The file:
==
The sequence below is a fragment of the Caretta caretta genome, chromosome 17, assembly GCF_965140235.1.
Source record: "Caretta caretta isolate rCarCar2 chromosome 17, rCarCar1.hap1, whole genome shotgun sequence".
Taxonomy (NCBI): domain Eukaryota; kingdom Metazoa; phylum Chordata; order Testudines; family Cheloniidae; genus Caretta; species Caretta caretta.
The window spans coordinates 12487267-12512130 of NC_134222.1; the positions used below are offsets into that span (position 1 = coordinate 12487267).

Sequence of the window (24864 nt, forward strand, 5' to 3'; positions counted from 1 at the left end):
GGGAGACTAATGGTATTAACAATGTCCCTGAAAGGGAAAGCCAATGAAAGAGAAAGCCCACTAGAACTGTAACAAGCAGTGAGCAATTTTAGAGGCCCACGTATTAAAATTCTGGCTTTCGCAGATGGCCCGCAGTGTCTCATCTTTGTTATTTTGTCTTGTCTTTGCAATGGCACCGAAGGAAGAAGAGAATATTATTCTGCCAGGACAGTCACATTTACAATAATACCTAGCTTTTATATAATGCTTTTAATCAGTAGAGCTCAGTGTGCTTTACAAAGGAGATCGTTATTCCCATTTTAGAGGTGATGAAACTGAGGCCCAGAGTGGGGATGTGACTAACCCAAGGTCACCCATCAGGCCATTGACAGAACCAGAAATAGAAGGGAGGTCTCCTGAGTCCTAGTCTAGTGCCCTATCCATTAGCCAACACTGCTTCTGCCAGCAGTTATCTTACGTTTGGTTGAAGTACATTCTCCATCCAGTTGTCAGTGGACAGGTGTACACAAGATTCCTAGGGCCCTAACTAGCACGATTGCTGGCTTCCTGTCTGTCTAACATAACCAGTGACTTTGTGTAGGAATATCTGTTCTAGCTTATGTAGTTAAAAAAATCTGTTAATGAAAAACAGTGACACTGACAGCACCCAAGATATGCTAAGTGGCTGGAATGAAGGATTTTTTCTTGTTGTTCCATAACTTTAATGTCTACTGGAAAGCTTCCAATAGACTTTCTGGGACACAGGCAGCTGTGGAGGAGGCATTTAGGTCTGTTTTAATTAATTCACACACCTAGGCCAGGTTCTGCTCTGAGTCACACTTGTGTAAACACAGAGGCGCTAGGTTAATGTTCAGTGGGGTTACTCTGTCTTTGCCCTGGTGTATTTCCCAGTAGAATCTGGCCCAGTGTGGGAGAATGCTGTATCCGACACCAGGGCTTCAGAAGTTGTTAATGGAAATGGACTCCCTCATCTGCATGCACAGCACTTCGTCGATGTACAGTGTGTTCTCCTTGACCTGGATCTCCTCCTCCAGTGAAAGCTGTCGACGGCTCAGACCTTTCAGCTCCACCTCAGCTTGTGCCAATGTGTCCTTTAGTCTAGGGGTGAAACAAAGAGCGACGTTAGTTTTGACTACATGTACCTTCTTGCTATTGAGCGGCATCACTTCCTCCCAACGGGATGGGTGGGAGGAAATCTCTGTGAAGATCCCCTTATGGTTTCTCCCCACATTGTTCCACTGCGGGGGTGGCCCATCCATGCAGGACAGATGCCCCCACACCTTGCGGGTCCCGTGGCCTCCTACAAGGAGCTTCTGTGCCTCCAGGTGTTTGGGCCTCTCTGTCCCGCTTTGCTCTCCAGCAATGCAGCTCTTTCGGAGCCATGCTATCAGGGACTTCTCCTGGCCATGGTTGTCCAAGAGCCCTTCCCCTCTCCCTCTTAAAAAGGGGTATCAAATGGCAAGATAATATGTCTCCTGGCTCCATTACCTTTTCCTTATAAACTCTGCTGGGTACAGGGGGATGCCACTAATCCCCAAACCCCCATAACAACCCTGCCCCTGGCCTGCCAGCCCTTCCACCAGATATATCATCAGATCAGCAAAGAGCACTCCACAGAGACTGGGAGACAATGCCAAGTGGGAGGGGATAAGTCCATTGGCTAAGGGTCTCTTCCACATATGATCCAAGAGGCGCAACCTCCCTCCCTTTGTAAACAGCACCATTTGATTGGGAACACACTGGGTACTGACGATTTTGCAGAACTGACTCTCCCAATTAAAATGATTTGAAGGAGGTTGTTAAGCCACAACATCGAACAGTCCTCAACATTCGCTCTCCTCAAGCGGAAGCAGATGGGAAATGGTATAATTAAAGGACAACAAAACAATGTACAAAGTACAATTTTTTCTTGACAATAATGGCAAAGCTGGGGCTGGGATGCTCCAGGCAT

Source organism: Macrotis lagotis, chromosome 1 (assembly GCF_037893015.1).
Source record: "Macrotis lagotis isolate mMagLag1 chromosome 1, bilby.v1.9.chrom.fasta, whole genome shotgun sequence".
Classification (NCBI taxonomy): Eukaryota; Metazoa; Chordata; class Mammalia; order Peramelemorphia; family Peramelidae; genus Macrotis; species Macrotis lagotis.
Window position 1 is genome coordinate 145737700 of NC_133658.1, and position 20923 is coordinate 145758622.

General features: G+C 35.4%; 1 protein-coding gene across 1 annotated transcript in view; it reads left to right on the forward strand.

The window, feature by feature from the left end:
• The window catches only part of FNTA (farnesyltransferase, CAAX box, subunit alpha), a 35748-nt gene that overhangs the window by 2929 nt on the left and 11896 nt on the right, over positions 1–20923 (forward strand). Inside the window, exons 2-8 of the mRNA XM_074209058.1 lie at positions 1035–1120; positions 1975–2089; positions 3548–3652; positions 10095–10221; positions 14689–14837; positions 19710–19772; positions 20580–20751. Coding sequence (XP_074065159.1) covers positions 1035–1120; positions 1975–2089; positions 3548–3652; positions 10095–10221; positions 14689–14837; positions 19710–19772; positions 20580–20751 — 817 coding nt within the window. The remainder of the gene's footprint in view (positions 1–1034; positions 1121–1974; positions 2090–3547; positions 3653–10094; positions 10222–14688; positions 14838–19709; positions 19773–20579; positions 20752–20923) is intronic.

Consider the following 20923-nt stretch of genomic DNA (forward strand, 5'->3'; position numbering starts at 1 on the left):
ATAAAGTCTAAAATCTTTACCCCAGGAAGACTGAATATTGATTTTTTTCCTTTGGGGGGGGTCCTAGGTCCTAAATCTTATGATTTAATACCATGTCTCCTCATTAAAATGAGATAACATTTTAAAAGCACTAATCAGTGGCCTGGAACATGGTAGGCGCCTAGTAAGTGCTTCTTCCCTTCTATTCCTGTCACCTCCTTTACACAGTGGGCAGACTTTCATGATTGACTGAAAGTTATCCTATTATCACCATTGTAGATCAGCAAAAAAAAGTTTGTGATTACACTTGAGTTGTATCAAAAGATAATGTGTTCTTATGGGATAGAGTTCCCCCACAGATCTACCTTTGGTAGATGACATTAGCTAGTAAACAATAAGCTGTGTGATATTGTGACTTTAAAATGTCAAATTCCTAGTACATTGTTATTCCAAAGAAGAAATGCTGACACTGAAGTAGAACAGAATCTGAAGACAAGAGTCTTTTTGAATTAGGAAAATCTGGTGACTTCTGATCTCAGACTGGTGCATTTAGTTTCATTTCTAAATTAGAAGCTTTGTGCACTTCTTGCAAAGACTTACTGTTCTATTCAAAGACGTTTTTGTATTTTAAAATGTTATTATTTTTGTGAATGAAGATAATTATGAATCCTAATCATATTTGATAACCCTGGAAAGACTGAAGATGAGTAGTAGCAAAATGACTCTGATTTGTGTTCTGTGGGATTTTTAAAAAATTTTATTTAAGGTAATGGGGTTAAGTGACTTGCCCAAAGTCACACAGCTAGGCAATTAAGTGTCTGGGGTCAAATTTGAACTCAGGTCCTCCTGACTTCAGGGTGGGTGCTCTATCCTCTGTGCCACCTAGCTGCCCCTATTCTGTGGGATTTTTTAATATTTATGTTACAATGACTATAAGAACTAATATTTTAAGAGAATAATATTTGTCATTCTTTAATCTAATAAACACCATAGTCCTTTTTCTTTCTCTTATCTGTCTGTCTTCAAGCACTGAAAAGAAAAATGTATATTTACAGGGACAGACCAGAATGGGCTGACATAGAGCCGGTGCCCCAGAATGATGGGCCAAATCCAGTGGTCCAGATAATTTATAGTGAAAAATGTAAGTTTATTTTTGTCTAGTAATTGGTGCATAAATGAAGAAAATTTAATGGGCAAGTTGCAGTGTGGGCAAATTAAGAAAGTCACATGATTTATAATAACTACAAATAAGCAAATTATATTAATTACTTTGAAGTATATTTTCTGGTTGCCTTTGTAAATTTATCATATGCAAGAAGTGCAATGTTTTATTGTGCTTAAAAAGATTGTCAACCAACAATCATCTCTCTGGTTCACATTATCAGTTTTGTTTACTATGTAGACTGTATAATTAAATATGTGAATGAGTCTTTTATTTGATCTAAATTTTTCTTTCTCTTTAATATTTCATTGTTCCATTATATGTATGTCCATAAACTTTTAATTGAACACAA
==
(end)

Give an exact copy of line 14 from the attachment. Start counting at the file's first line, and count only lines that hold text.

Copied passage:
Consider the following 20923-nt stretch of genomic DNA (forward strand, 5'->3'; position numbering starts at 1 on the left):